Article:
1. ``` `multiplate` `purePlate` = `purePlate`
where
`purePlate` = `mkPlate` (\_ -> `pure`)
```
2. ``` `multiplate` (`composePlate` p1 p2) = `composePlate` (`multiplate` p1) (`multiplate` p2)
where
`composePlate` p1 p2 = `mkPlate` (\proj a -> (`Compose` (proj p1 ``fmap`` proj p2 a)))
```

Note: By parametricity, it suffices for (1) to prove

````multiplate` (`mkPlate` (\_ -> `Identity`)) = `mkPlate` (\_ -> `Identity`)
```

Methods

multiplate :: Applicative f => p f -> p f Source

This is the heart of the Multiplate library. Given a plate of functions over some applicative functor `f`, create a new plate that applies these functions to the children of each data type in the plate.

This process essentially defines the semantics what the children of these data types are. They don't have to literally be the syntactic children. For example, if a language supports quoted syntax, that quoted syntax behaves more like a literal than as a sub-expression. Therefore, although quoted expressions may syntactically be subexpressions, the user may chose to implement `multiplate` so that they are not semantically considered subexpressions.

mkPlate :: (forall a. Projector p a -> a -> f a) -> p f Source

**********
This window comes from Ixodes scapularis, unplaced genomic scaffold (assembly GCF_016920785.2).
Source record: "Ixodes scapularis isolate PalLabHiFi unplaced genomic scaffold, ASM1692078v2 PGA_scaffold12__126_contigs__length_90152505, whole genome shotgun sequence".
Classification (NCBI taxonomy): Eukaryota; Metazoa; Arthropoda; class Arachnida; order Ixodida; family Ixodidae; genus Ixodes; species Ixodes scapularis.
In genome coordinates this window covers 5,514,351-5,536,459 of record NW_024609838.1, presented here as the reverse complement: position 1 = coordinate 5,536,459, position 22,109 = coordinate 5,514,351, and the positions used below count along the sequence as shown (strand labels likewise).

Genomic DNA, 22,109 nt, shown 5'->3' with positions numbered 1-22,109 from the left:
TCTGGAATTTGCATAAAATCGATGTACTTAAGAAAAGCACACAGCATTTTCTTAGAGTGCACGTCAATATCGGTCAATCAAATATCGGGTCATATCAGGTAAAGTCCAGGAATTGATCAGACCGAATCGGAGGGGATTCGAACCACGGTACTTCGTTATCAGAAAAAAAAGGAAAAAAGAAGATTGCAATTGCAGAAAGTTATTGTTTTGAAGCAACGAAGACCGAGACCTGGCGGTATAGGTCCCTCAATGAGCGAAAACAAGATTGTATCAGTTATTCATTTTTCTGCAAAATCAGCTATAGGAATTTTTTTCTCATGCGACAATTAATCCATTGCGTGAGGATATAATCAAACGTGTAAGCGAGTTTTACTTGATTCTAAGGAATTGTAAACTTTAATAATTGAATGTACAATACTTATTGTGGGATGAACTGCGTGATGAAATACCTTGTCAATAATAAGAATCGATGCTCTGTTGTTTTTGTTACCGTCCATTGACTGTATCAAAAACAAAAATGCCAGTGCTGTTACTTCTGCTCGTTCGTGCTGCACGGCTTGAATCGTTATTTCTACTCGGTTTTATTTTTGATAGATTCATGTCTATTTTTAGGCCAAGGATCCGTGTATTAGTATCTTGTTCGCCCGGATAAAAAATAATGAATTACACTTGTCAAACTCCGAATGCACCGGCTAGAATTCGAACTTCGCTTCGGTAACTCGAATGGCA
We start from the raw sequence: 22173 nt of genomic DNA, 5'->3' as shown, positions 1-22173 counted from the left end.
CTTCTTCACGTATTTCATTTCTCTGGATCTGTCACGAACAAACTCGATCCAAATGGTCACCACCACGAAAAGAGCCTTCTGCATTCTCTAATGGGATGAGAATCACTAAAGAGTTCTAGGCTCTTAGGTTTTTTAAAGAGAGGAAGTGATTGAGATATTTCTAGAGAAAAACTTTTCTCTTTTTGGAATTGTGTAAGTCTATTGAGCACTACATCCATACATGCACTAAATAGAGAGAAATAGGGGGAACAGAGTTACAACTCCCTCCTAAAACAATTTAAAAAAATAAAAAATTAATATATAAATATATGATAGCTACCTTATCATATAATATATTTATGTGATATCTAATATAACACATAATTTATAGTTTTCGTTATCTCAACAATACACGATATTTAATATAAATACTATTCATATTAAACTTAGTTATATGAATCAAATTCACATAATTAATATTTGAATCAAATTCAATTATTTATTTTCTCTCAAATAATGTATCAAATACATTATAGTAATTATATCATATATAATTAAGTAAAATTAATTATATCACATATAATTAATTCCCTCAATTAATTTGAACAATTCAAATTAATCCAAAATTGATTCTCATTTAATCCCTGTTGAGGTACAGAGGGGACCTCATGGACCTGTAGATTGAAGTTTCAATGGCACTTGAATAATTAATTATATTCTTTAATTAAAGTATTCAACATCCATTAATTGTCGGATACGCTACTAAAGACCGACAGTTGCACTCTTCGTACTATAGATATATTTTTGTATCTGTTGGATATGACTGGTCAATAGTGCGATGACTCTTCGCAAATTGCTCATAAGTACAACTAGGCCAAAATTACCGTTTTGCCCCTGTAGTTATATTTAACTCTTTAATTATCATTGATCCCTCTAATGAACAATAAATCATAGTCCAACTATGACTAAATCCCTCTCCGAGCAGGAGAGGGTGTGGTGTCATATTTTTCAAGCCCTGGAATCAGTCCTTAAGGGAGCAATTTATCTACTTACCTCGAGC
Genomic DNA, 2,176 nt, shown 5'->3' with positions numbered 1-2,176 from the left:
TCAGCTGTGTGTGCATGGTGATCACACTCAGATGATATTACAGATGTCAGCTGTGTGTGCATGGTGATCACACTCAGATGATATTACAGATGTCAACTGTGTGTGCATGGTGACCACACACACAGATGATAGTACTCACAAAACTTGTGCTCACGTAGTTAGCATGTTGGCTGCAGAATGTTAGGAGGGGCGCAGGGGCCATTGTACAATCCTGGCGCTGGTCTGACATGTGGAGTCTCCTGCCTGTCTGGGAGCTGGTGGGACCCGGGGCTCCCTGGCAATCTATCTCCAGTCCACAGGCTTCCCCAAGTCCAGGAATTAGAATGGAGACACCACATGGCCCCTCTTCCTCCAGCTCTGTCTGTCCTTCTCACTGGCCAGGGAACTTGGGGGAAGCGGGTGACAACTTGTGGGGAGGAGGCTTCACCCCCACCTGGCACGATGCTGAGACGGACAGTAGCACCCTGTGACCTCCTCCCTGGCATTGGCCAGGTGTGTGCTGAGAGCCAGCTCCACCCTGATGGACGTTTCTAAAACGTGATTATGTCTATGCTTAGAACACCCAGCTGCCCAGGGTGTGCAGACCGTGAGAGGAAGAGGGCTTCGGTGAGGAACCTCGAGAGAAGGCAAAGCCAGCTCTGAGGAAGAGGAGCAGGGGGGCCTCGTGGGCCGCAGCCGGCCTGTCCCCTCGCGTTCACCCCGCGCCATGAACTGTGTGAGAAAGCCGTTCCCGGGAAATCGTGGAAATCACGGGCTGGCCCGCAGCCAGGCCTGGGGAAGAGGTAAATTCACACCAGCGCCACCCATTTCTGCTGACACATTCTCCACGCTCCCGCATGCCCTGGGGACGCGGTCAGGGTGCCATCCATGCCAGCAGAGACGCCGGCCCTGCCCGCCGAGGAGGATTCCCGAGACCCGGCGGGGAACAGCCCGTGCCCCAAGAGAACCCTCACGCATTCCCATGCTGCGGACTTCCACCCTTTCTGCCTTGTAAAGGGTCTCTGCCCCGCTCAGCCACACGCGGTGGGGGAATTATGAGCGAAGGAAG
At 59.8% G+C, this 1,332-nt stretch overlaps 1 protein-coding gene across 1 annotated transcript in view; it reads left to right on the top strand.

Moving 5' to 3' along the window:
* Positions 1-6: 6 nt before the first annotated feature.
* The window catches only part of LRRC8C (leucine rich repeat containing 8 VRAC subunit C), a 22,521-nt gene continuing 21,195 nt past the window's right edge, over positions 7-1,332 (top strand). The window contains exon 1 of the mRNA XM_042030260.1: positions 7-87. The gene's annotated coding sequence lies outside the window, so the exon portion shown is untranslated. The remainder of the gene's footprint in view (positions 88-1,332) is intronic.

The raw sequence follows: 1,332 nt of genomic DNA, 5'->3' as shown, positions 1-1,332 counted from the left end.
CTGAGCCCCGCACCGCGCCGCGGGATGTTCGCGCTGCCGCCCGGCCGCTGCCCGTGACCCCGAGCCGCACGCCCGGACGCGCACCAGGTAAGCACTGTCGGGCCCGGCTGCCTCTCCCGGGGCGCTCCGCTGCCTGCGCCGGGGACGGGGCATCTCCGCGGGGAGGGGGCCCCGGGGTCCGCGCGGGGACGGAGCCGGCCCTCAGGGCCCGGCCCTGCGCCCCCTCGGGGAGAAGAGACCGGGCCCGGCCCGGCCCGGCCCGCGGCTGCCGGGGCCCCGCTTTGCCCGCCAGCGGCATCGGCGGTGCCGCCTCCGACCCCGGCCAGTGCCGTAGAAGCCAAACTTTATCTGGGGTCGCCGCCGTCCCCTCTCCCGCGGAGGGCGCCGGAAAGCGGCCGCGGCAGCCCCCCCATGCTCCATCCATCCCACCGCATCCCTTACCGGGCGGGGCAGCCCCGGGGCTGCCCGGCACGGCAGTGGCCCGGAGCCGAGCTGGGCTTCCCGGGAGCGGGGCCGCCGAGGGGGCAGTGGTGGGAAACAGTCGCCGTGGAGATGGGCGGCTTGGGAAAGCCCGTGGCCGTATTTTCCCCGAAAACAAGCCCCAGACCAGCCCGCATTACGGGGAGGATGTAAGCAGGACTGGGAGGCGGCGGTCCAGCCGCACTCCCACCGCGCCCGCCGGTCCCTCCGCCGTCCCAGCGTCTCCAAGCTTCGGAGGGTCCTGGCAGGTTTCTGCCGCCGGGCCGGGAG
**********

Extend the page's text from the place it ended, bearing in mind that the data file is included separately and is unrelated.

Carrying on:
Given a generic builder creating an `a -> f a`, use the builder to construct each field of the plate `p f`. The builder may need a little help to construct a field of type `a -> f a`, so to help out the builder pass it the projection function for the field being built.

e.g. Given a plate of type

```data ABCPlate f = ABCPlate {
{ fieldA :: A -> f B
, fieldB :: B -> f B
, fieldC :: C -> f C
}
```

the instance of `mkPlate` for `ABCPlate` should be

``` `mkPlate` builder = ABCPlate (builder fieldA) (builder fieldB) (builder fieldC)
```

applyNaturalTransform :: forall p f g. Multiplate p => (forall a. f a -> g a) -> p f -> p g Source

Given a natural transformation between two functors, `f` and `g`, and a plate over `f`, compose the natural transformation with each field of the plate.